Come and join us in celebrating Asian/Pacific Islander American Heritage month as we teach the significance of the lein in Hawaiian Culture. We will also be teaching how to make them. All are welcome to come and learn and create your own gorgeous, fragrant and lovely lei.  Materials provided. Another perk: Refreshments provided!

arAnnouncement: The Amazing Race for this spring has been postponed for Fall 2019 due to unforeseen circumstances. To Teams who have registered for the competition, please keep your teams and be on the lookout for return of The Amnazing Race next fall.

Program Coordinator, Cultural Centers, CMASS (2 positions)
Job no: 498270
Work type: Staff Full Time
Location: UMass Amherst
Department: AISP Administration
Union: PSU
Categories: Public Relations, Marketing, Communications, Theater/Performing ArtsAbout UMass Amherst:

UMass Amherst, the Commonwealth's flagship campus, is a nationally ranked public research university offering a full range of undergraduate, graduate and professional degrees. The University sits on nearly 1,450-acres in the scenic Pioneer Valley of Western Massachusetts, and offers a rich cultural environment in a bucolic setting close to major urban centers. In addition, the University is part of the Five Colleges (including Amherst College, Hampshire College, Mount Holyoke College, and Smith College), which adds to the intellectual energy of the region.

Job Summary:
Under direction of the Director of the Center for Multicultural Advancement and Student Success (CMASS), the Program Coordinator for Cultural Centers will provide direction and leadership for campus-based cultural centers. For more information, read more..

Summer 2019 Upward Bound Positions Now Live!

Upward Bound is now fielding applications for their Summer 2019 positions. Click here to view the positions and for more information.

Cultural Appreciation Series @ the Cultural Centers

Moccasins

Josephine White Eagle Cultural Center (JWECC) Appreciation Series: Moccasin [POSTPONED]
Monday, March 25, 2019
6-9pm
JWECC - Chadbourne Hall, B-3, Central Residential Area

Update: This event has been postponed. A moccasin is a shoe made of deerskin or other soft leather consisting of a sole and sides made with one piece of leather, stitched together at the top and sometimes with an additional panel of leather.  Historically, it is the footwear of many indigenous people of North America.

For their Cultural Appreciation series, JWECC will demonstrate how to create a moccasin.  Come and learn the significance of traditional moccasins and learn how to make your own pair!

 

Malcolm X Cultural Center (MXCC) Cultural Appreciatiion Series:  Black Culture & Musicblack culture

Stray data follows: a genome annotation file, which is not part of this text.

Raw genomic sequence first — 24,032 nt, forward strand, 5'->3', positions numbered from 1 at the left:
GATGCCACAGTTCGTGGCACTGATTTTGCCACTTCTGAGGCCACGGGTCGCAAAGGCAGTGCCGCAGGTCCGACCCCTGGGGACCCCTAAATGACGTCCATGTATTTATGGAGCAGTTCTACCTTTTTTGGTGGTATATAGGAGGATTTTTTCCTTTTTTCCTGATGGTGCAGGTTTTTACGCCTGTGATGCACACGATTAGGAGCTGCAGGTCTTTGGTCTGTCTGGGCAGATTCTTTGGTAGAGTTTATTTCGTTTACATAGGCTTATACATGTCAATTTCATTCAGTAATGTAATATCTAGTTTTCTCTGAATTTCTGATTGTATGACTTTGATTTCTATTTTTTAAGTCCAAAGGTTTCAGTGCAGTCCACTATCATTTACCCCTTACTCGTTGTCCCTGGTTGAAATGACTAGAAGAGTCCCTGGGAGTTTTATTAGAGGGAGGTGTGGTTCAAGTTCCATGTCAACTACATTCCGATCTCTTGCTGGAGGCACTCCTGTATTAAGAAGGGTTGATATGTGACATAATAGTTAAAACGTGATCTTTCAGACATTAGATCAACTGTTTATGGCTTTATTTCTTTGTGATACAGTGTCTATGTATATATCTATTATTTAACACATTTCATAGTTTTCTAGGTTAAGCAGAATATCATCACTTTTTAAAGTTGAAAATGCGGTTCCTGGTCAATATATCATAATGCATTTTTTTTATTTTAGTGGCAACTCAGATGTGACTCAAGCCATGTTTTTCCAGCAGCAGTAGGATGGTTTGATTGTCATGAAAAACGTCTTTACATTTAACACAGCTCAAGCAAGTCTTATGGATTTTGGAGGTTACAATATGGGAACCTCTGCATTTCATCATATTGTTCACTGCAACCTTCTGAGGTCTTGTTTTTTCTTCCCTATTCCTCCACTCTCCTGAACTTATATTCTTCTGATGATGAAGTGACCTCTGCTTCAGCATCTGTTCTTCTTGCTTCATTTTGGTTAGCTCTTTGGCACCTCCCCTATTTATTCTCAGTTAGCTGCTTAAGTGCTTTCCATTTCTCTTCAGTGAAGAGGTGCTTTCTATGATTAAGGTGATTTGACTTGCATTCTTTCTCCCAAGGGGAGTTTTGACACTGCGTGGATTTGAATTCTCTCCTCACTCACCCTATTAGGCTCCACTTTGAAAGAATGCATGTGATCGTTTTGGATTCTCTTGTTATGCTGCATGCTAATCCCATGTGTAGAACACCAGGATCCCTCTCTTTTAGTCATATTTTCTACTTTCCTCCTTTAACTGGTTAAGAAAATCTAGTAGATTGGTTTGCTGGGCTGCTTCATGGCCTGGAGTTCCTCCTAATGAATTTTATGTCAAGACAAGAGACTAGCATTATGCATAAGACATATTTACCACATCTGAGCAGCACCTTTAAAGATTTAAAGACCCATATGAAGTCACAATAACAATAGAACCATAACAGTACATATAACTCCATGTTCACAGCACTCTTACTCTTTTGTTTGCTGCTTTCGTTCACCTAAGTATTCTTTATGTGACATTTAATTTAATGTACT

Tuesday, March 26, 2019
7-8:30pm
MXCC, Lower Level, Berkshire Dining Commons, Southwest Residential Area

From blues and jazz to rock and roll and on to hip hop, when it comes to understanding the power of black artists in the American musical landscape, there is certainly no shortage of icons from which to choose from. In fact, it is impossible to discuss the history of American music without examining the origins and impact of black music. For consumers of music today, the overarching influence of black music is palpable in every chord and lyric. MXCC will be hosting their Cultural Appreciation event  featuring Black Culture and Music and invites you to  come, learn and listen about the true pioneers of today’s music and engage in discussion and  activities.

 

Yuri Kochiyama Cultural Center  (YKCC) Cultural Appreciaiton Series:  Vietnamese Banh Mi
Date: Tuesday, April 16, 2019 (New Date!)
Time: 7-9 p.m.
YKCC - Worcester DC (below Oak Room), Northeast Residential Area

 

Banh Mi is the term for a Vietnamese baguette made with a combination of wheat and rice flours. A Vietnamese Banh Mi sandwich is stuffed with various marinated meats, cucumbers, herbs, and pickled veggies. Most Banh Mi sandwiches are also spread with pate’. The bread and pate’ are no surprise to historians, as Vietnam was a french colony in the 1800s. The marinated meats and the pickled veggies are the standout items on this sandwich. 

As part of YKCC's Cultural Appreciation event, specail guest Chef from UMASS Dining will demonstrate  the proper way to prepare this vibrant cultural street food. 

Come and join us and make your own, first, 'authentic' Banh Mi sandwich complete with all the trimmings!

 

La Borinqueña
Campus Center Rooms 804-08
March 1, 2019
4:30-8 p.m.